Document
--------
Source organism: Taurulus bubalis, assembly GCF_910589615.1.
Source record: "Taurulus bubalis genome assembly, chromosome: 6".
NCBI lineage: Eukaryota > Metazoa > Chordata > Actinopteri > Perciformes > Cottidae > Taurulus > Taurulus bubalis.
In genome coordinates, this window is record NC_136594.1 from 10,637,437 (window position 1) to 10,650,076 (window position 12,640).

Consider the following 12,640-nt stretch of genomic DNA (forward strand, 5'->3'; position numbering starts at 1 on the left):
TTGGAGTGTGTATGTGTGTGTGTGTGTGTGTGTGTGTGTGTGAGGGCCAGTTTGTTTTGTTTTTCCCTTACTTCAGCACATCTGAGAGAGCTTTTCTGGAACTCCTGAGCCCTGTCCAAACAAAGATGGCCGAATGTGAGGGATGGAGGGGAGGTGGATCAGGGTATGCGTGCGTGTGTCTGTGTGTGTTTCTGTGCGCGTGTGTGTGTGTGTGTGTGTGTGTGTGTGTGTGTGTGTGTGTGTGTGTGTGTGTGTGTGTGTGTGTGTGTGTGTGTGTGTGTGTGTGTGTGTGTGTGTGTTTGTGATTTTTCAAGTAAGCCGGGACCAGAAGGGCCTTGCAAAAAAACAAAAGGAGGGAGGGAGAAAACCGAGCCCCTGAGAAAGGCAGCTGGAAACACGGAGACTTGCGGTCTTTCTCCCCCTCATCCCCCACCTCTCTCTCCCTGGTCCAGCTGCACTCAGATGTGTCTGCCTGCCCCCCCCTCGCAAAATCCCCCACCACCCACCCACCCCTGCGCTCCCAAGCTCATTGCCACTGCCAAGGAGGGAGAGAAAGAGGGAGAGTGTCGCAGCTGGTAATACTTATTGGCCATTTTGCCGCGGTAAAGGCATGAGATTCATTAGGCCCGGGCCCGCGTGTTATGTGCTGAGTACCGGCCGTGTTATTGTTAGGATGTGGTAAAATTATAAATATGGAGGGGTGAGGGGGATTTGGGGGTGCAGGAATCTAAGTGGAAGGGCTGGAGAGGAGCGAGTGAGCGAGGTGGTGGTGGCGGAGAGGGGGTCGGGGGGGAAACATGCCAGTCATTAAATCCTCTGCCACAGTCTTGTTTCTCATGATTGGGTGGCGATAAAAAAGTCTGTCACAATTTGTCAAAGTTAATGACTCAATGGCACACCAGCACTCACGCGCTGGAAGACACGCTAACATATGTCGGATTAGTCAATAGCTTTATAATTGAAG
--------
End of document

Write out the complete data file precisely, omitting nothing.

Source organism: Taurulus bubalis, assembly GCF_910589615.1.
Source record: "Taurulus bubalis genome assembly, chromosome: 6".
NCBI lineage: Eukaryota > Metazoa > Chordata > Actinopteri > Perciformes > Cottidae > Taurulus > Taurulus bubalis.
In genome coordinates, this window is record NC_136594.1 from 10,637,437 (window position 1) to 10,650,076 (window position 12,640).

Consider the following 12,640-nt stretch of genomic DNA (forward strand, 5'->3'; position numbering starts at 1 on the left):
TTGGAGTGTGTATGTGTGTGTGTGTGTGTGTGTGTGTGTGTGAGGGCCAGTTTGTTTTGTTTTTCCCTTACTTCAGCACATCTGAGAGAGCTTTTCTGGAACTCCTGAGCCCTGTCCAAACAAAGATGGCCGAATGTGAGGGATGGAGGGGAGGTGGATCAGGGTATGCGTGCGTGTGTCTGTGTGTGTTTCTGTGCGCGTGTGTGTGTGTGTGTGTGTGTGTGTGTGTGTGTGTGTGTGTGTGTGTGTGTGTGTGTGTGTGTGTGTGTGTGTGTGTGTGTGTGTGTGTGTGTGTGTGTTTGTGATTTTTCAAGTAAGCCGGGACCAGAAGGGCCTTGCAAAAAAACAAAAGGAGGGAGGGAGAAAACCGAGCCCCTGAGAAAGGCAGCTGGAAACACGGAGACTTGCGGTCTTTCTCCCCCTCATCCCCCACCTCTCTCTCCCTGGTCCAGCTGCACTCAGATGTGTCTGCCTGCCCCCCCCTCGCAAAATCCCCCACCACCCACCCACCCCTGCGCTCCCAAGCTCATTGCCACTGCCAAGGAGGGAGAGAAAGAGGGAGAGTGTCGCAGCTGGTAATACTTATTGGCCATTTTGCCGCGGTAAAGGCATGAGATTCATTAGGCCCGGGCCCGCGTGTTATGTGCTGAGTACCGGCCGTGTTATTGTTAGGATGTGGTAAAATTATAAATATGGAGGGGTGAGGGGGATTTGGGGGTGCAGGAATCTAAGTGGAAGGGCTGGAGAGGAGCGAGTGAGCGAGGTGGTGGTGGCGGAGAGGGGGTCGGGGGGGAAACATGCCAGTCATTAAATCCTCTGCCACAGTCTTGTTTCTCATGATTGGGTGGCGATAAAAAAGTCTGTCACAATTTGTCAAAGTTAATGACTCAATGGCACACCAGCACTCACGCGCTGGAAGACACGCTAACATATGTCGGATTAGTCAATAGCTTTATAATTGAAG